Record crowd gazes at stars in S.F.

With rain clouds looming overhead, Tuesday night’s crowd at the All-Star Game brought the traditional electric vibe to AT&T Park while applauding the game’s stars, especially Barry Bonds.

A crowd of 43,965, the largest in AT&T Park history, lined the stadium’s rims along the top deck and its back rows, standing in any position possible, even grabbing a seat on top of a garbage can to catch a glimpse of the game.

Among the fans were comedian Dane Cook, actress Alyssa Milano and activist and former presidential candidate Jesse Jackson.

Boats, kayaks and canoes —though not nearly as many for the Home Run Derby on a sunny Monday — again drifted in McCovey Cove, waiting for a dinger to come their way.

They watched as the local superstar, Giants left fielder Barry Bonds, and the rest of the All-Stars honored baseball great Willie Mays before the game. Fans gave Bonds a loud ovation when he was announced as a starter.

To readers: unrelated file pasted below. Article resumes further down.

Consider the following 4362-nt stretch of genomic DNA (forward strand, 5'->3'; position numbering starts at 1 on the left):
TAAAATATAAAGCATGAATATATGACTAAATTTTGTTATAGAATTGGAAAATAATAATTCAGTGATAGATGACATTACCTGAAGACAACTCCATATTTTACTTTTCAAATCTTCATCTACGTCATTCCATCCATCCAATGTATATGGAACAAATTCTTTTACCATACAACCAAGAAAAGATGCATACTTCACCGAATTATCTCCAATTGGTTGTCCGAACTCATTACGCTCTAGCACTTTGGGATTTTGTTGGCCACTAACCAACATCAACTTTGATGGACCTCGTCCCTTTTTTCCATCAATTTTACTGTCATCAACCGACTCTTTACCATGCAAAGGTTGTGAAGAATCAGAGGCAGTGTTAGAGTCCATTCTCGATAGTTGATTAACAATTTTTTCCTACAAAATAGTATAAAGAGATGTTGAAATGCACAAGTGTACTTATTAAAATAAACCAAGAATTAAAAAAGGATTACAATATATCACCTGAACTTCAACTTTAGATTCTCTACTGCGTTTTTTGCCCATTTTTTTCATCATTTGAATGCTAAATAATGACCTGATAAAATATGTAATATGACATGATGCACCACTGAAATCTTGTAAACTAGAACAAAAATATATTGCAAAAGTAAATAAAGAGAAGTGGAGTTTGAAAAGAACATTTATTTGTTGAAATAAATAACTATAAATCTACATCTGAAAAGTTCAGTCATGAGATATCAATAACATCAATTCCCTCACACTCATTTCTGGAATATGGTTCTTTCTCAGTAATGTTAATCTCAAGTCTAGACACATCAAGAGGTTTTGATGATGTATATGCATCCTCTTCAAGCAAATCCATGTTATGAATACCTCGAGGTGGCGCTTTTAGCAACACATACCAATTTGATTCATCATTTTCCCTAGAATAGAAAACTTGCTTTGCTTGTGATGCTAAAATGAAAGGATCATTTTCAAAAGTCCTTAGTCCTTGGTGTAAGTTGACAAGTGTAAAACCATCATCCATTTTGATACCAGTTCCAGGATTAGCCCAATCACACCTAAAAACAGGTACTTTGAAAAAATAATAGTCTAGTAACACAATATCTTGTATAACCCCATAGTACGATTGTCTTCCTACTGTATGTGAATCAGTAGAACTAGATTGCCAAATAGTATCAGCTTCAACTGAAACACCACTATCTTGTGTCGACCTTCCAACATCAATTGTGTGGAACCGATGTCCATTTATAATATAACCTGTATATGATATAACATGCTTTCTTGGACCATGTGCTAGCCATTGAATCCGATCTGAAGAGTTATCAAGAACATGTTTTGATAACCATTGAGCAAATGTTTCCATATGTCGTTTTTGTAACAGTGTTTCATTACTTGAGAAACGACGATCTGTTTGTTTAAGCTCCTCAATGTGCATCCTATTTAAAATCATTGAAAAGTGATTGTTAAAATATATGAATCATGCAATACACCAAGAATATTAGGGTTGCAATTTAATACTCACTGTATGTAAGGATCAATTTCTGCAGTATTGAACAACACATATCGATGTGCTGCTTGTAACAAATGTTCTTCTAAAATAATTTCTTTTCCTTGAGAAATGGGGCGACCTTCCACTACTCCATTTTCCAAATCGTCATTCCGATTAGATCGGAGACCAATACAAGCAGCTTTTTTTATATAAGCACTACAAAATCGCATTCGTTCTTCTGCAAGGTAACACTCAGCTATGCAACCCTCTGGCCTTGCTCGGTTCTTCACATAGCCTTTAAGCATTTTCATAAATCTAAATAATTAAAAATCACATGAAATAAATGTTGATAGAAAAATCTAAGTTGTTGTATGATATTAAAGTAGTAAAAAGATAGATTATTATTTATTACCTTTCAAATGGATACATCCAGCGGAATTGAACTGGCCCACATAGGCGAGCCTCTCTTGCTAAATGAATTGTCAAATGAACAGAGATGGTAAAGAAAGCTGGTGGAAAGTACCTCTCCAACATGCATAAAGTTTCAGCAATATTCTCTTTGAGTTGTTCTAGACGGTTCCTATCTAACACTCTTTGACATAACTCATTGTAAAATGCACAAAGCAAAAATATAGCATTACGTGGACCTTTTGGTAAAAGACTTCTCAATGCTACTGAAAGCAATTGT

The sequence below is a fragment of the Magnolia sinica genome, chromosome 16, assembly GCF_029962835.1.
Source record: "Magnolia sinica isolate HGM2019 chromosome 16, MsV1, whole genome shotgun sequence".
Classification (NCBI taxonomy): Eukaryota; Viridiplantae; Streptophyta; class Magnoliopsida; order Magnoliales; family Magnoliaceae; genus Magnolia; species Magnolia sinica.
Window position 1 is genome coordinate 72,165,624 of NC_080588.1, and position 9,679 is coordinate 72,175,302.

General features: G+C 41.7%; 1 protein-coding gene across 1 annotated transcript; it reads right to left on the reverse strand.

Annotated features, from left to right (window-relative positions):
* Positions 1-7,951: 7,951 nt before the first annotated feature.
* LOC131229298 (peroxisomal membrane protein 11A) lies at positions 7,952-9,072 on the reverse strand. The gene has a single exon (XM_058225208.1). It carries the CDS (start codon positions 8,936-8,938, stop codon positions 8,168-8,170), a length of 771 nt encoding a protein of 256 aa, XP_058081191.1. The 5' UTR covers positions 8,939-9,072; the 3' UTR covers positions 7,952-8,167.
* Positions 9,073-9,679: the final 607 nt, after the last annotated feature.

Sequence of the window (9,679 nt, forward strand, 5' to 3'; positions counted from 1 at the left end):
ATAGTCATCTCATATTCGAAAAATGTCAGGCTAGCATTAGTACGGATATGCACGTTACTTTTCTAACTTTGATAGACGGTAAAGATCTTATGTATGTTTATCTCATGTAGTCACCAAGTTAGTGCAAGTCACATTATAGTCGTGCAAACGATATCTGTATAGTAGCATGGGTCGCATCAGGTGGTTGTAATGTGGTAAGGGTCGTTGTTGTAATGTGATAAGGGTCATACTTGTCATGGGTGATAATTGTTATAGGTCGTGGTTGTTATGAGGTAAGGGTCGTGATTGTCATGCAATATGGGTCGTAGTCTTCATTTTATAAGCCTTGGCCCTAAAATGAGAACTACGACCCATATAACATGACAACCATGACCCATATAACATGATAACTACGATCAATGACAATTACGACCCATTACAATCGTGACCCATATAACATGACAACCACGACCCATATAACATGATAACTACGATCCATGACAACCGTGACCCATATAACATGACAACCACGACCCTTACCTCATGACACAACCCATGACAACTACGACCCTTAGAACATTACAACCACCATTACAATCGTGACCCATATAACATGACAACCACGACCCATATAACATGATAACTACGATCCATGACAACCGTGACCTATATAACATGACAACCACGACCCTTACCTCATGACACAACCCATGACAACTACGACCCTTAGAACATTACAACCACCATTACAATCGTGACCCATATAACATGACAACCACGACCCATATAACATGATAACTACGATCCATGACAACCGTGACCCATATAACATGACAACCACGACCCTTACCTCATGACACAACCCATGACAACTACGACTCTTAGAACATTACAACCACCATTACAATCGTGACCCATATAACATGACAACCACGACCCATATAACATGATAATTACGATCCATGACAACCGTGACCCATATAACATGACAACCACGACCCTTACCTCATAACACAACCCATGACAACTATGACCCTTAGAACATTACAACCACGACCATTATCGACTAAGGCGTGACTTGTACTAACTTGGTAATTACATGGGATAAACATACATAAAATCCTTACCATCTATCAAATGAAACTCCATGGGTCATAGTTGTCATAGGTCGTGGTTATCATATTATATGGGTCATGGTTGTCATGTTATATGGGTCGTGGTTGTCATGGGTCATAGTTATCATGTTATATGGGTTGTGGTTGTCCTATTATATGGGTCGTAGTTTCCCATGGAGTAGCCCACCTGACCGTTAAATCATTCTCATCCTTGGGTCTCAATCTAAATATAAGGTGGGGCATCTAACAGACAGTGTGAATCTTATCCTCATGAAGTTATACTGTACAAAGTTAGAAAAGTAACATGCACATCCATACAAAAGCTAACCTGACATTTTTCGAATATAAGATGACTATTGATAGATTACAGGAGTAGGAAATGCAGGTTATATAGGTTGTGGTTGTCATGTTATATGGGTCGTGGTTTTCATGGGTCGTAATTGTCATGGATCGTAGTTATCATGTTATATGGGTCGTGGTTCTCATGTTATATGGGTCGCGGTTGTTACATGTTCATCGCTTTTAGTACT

They also witnessed something never seen before in All-Star Game history when Seattle Mariners center fielder Ichiro Suzuki hit an inside-the-park home run when the ball bounced away from Ken Griffey Jr., who won several Gold Gloves when he was the Mariners’ center fielder.

And fans seemed a little perplexed by the choice of singer Paula Cole to perform “God Bless America” during the seventh-inning stretch, but rebounded after she yelled a loud “Giants!” during a solid rendition of “Take Me Out to the Ball Game.”

But despite fans’ support, Bonds could only fly out twice, once to right field in the first inning and to the warning track in left during the third.

“Barry Bonds did his pop tart, but we still love him,” said Mitch Williams, a resident of Sonoma County but of no relation to the “Wild Thing” of the same name who once pitched for the Philadelphia Phillies.

Williams and his friend Karla Santellan, both Giants fans, were enjoying a cigarette and a drink on the view level after the first inning, a time that also saw a 10-person-deep line snaking from the men’s bathroom.

“I got my tickets three years ago just because of this,” Santellan said of the All-Star Game. “It’s been worth it.”

Buddies Eric Nazionale, 19, and Dan Sciarretta, 18, trekked from Benicia after paying $275 for a sheet of standing-room-only tickets to the All-Star events. They found a garbage can in deep center behind the last row of bleachers to view the game.

Asked about the crowd, Nazionale said, “Just like a Giants game — same level of electricity.”

dsmith@examiner.com


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